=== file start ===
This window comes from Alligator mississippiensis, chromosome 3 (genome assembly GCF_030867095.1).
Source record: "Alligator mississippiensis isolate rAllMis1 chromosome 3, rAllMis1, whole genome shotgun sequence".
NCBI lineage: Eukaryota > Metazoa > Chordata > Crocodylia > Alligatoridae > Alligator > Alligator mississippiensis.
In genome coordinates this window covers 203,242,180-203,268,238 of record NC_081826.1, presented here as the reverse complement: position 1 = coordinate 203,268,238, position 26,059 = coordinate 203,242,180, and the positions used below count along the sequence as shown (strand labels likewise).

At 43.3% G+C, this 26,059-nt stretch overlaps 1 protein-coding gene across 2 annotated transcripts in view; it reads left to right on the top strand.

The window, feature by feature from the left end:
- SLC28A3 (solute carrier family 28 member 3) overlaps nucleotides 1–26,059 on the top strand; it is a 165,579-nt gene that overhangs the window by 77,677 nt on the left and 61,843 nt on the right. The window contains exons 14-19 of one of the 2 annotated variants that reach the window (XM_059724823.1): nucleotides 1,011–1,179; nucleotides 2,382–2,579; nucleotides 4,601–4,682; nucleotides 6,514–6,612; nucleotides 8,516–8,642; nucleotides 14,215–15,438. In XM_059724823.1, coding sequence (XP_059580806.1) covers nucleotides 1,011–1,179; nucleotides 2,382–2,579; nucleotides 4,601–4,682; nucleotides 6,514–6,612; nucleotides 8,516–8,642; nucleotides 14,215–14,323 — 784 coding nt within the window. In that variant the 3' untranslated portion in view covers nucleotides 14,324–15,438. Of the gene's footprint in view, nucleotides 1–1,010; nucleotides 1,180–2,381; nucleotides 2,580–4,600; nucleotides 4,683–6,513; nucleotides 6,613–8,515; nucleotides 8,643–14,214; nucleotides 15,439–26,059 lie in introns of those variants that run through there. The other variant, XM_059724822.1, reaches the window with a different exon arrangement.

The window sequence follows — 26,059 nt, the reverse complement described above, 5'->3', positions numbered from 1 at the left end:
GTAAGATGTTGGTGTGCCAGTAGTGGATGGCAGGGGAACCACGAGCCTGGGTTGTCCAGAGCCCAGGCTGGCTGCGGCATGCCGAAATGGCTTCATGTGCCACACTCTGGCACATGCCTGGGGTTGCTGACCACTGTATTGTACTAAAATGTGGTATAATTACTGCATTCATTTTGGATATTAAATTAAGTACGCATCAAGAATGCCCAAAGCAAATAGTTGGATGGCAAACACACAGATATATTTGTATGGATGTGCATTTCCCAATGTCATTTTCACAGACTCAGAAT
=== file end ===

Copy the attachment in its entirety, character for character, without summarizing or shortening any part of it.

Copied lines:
This window comes from Alligator mississippiensis, chromosome 3 (genome assembly GCF_030867095.1).
Source record: "Alligator mississippiensis isolate rAllMis1 chromosome 3, rAllMis1, whole genome shotgun sequence".
NCBI lineage: Eukaryota > Metazoa > Chordata > Crocodylia > Alligatoridae > Alligator > Alligator mississippiensis.
In genome coordinates this window covers 203,242,180-203,268,238 of record NC_081826.1, presented here as the reverse complement: position 1 = coordinate 203,268,238, position 26,059 = coordinate 203,242,180, and the positions used below count along the sequence as shown (strand labels likewise).

At 43.3% G+C, this 26,059-nt stretch overlaps 1 protein-coding gene across 2 annotated transcripts in view; it reads left to right on the top strand.

The window, feature by feature from the left end:
- SLC28A3 (solute carrier family 28 member 3) overlaps nucleotides 1–26,059 on the top strand; it is a 165,579-nt gene that overhangs the window by 77,677 nt on the left and 61,843 nt on the right. The window contains exons 14-19 of one of the 2 annotated variants that reach the window (XM_059724823.1): nucleotides 1,011–1,179; nucleotides 2,382–2,579; nucleotides 4,601–4,682; nucleotides 6,514–6,612; nucleotides 8,516–8,642; nucleotides 14,215–15,438. In XM_059724823.1, coding sequence (XP_059580806.1) covers nucleotides 1,011–1,179; nucleotides 2,382–2,579; nucleotides 4,601–4,682; nucleotides 6,514–6,612; nucleotides 8,516–8,642; nucleotides 14,215–14,323 — 784 coding nt within the window. In that variant the 3' untranslated portion in view covers nucleotides 14,324–15,438. Of the gene's footprint in view, nucleotides 1–1,010; nucleotides 1,180–2,381; nucleotides 2,580–4,600; nucleotides 4,683–6,513; nucleotides 6,613–8,515; nucleotides 8,643–14,214; nucleotides 15,439–26,059 lie in introns of those variants that run through there. The other variant, XM_059724822.1, reaches the window with a different exon arrangement.

The window sequence follows — 26,059 nt, the reverse complement described above, 5'->3', positions numbered from 1 at the left end:
GTAAGATGTTGGTGTGCCAGTAGTGGATGGCAGGGGAACCACGAGCCTGGGTTGTCCAGAGCCCAGGCTGGCTGCGGCATGCCGAAATGGCTTCATGTGCCACACTCTGGCACATGCCTGGGGTTGCTGACCACTGTATTGTACTAAAATGTGGTATAATTACTGCATTCATTTTGGATATTAAATTAAGTACGCATCAAGAATGCCCAAAGCAAATAGTTGGATGGCAAACACACAGATATATTTGTATGGATGTGCATTTCCCAATGTCATTTTCACAGACTCAGAAT